Messrs. Charles E. Hughes and Henry B. Wesselman, both of New York City, for plaintiff in error.
[Argument of Counsel from pages 2-3 intentionally omitted]
Messrs. Stuart G. Gibboney and William A. Barber, both of New York City, for defendant in error.
[Argument of Counsel from pages 4-6 intentionally omitted]
Mr. Chief Justice WHITE delivered the opinion of the Court.
Following the failure in March, 1915, of the Mercantile National Bank of Pueblo, Colo., the receive appointed by the comptroller commenced this suit to recover from the Harriman National Bank of New York City $30,000 alleged to be due to the Mercantile Bank. On issue joined before a jury, the court, after refusing a request of the Harriman National Bank for a peremptory instruction directing a verdict in its favor, granted a request of like character made by the receiver, and a judgment on the resulting verdict for the amount claimed was entered.
The case is before us on error to the judgment of the court below affirming that of the trial court, our jurisdiction to review resulting because the case from its inception involved the enforcement of the National Banking Act, and therefore, was not dependent in the trial court solely upon diversity of citizenship. Auten v. United States National Bank, 174 U. S. 125, 141, 19 Sup. Ct. 628, 43 L. Ed. 920; International Trust Co. v. Weeks, 203 U. S. 364, 366, 27 Sup. Ct. 69, 51 L. Ed. 224.
The case is this: W. B. Slaughter, through stock ownership, controlled the Mercantile National Bank of Pueblo, Colo. He was president and his son, C. C. Slaughter, was cashier. Prior to 1915, Slaughter, the president, removed his residence from Pueblo to Texas, engaging there in the cattle business and leaving his son, the cashier, in complete control of the Mercantile Bank and of all its affairs. W. B. Slaughter was also the president of the Silverton National Bank of Silverton, Colo., and controlled the affairs of that bank by the ownership of a majority of its stock. At Silverton there was another national bank carrying on business, the First National, the majority of whose stock was owned by one Thatcher.
The correspondent of the Mercantile Bank in New York City was the Harriman National, with which it had a checking account. On January 28, 1915, C. C. Slaughter, the cashier of the Mercantile, dictated a letter to the Harriman which was dated at Pueblo and written on the letter head of the Mercantile Bank, purporting to be from W. B. Slaughter, whose signature was affixed by a rubber stamp. By this letter its assumed writer, after referring to his ownership and control of the Silverton National, stated his purpose to buy out the interest of Thatcher in the First National Bank of Silverton and after doing so to consolidate the two banks, and requested a loan of $30,000 to enable him to accomplish the purpose. It was stated that it was proposed to evidence the loan by a note at 60 days, to be signed by the writer, W. B. Slaughter, and by his son C. C. Slaughter, if the bank so desired, and to secure the note by the pledge of 500 shares of the Mercantile and 400 shares of the First National of Silverton. The Harriman Bank received this letter on the 1st of February and at once telegraphed W. B. Slaughter, president of the Mercantile Bank at Pueblo, that, whenever desired, the Harriman would be willing to make the loan, as requested. On the same day the bank wrote a letter to W. B. Slaughter, president at Pueblo, but marked it personal, repeating and confirming the telegram, and inclosing a blank form of collateral note to be executed and sent to the bank with the collateral when the money was desired.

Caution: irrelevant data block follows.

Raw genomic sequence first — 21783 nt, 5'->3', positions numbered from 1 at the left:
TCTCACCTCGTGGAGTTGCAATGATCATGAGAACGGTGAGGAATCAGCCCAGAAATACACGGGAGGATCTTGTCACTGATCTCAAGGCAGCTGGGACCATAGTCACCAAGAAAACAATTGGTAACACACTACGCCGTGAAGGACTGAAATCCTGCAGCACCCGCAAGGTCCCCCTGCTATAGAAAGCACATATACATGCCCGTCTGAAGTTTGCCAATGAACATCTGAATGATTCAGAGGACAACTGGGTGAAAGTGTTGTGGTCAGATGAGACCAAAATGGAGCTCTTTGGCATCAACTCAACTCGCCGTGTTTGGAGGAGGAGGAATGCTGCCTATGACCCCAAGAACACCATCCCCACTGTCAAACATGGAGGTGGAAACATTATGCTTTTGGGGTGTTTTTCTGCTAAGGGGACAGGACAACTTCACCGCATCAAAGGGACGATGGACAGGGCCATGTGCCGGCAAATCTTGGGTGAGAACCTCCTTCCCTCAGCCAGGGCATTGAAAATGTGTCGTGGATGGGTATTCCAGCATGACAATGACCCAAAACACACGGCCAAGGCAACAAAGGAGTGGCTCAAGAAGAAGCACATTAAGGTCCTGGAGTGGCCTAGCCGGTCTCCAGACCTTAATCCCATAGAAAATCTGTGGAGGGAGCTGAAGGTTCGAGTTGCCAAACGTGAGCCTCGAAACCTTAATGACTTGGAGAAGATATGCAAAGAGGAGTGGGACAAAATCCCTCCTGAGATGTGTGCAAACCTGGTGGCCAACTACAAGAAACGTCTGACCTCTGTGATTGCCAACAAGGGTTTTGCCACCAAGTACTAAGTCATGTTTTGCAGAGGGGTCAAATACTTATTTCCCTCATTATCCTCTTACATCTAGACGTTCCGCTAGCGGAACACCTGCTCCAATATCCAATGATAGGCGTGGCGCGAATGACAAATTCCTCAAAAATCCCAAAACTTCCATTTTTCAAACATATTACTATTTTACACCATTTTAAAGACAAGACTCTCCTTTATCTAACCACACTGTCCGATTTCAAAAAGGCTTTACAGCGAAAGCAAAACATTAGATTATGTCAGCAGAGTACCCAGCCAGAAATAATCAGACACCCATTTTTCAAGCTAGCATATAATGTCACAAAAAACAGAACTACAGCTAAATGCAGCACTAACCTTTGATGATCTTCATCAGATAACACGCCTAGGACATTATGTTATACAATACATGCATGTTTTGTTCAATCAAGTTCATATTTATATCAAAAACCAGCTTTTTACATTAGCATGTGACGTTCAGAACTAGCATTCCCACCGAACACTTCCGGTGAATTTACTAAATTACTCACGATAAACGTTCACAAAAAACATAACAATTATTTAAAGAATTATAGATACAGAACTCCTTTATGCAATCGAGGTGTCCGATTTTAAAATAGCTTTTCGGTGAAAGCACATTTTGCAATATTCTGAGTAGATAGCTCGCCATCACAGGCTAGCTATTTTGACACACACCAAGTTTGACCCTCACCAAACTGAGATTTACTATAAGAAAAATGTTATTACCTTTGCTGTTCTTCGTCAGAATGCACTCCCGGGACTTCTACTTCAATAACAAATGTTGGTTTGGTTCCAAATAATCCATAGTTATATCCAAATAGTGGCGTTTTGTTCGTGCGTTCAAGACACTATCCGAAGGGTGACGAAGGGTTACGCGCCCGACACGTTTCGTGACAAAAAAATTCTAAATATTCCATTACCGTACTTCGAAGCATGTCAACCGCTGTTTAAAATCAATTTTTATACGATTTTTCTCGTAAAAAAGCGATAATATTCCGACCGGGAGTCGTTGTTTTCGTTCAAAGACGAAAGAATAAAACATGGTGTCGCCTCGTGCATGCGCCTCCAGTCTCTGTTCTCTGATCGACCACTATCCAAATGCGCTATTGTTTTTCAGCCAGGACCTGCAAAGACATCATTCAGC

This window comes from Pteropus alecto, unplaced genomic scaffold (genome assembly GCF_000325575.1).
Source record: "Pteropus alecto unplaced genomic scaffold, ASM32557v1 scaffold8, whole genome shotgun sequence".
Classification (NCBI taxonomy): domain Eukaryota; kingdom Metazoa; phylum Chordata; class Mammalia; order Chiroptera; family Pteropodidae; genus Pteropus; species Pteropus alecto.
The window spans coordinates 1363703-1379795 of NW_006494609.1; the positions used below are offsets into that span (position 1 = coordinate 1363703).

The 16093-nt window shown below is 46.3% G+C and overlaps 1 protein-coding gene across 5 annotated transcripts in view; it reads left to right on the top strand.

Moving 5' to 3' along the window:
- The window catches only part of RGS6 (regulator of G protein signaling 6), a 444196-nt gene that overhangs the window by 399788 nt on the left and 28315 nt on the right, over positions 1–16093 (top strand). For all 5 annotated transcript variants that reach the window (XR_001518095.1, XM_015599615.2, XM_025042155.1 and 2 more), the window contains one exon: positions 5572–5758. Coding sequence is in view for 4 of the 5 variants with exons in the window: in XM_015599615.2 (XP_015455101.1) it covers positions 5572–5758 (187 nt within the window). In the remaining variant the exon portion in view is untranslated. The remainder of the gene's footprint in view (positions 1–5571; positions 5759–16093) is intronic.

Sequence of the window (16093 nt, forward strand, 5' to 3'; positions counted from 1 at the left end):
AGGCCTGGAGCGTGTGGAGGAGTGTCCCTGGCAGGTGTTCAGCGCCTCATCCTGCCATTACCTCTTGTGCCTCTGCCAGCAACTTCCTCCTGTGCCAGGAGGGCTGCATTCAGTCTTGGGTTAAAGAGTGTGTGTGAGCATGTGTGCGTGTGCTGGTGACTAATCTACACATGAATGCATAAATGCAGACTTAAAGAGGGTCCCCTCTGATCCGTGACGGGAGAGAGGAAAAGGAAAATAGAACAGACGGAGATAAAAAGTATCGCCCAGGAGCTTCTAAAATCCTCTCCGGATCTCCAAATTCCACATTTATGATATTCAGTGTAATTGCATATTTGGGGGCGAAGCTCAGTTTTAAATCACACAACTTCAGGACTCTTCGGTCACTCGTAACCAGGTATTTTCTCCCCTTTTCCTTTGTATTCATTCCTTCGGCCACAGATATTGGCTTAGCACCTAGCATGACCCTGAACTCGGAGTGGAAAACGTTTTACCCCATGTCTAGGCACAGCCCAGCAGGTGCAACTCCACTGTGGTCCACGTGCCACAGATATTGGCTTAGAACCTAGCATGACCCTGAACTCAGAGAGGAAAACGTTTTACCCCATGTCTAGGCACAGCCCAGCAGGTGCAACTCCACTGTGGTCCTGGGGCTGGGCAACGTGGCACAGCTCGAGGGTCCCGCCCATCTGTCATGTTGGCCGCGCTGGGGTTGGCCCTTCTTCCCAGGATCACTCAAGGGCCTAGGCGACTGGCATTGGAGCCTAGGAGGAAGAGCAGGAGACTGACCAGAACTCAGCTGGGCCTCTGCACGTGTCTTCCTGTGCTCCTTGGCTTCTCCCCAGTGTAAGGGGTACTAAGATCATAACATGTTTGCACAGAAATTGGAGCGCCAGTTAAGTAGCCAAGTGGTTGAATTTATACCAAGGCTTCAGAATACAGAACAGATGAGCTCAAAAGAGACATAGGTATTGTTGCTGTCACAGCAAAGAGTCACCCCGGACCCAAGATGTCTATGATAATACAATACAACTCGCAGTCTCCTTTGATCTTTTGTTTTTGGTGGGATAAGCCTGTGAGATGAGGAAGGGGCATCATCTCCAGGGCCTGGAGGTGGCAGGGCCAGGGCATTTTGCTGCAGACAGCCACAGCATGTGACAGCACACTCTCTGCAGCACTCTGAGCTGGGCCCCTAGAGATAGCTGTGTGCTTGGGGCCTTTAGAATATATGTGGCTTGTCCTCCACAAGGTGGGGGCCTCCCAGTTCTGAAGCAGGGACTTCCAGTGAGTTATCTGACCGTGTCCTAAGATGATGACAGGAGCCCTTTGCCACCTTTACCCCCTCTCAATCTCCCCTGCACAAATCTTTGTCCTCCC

The telegram of the 1st of February announcing the willingness of the Harriman Bank to make the loan having come into the hands C. C. Slaughter on the day it was sent, he ordered a seal to be made which he said was intended as the seal of the First National Bank of Silverton, and on the 5th of February bought from a printer blank forms of certificates of stock. On the next day, Saturday, the 6th, purporting to act as agent of W. B. Slaughter, C. C. Slaughter bought from Thatcher his interest in the First National of Silverton, and gave a check in the name of W. B. Slaughter and as his representative, on the Mercantile National, for $35,000 in part payment. On Sunday, February 7th, C. C. Slaughter caused a letter to be prepared falsely purporting to be written and signed by W. B. Slaughter, acknowledging the receipt of the telegram sent by the Harriman Bank on the 1st and asking that the loan be consummated. In this letter there was returned the collateral note which the bank and sent for execution, along with the promised collateral, that is, certificates for 400 shares of the First National of Silverton and 500 shares of the Mercantile at Pueblo. The signature of W. B. Slaughter to the note was forged and the collaterials were also forged, the first, the certificates of the Silverton Bank stock, because they were fabricated by the use of the printed certificates and seal which had been acquired a few days before and described shares which had no existence, and the second, the Mercantile Bank stock, because, although the certificates represented stock standing in the name of W. B. Slaughter on the books of that bank, the powers of attorney purporting to have been given by W. B. Slaughter to enable them to be transferred to the Harriman Bank were forged.
To meet the check for $35,000 given on Saturday for the Thactcher purchase, on Monday morning, February 8th, C. C. Slaughter made out a deposit slip to show the deposit by W. B. Slaughter of a check on the Harriman National for $30,000, although no such check was in fact deposited; and on that day the check on favor of Thatcher for $35,000 was paid and debited by the Mercantile to W. B. Slaughter's account. The letter of the 7th sending to note to the Harriman reached that bank on the 10th, and, complying with the request it contained, a credit in favor of W. B. Slaughter for $30,000, the amount covered by the loan, was entered by the Harriman on its books.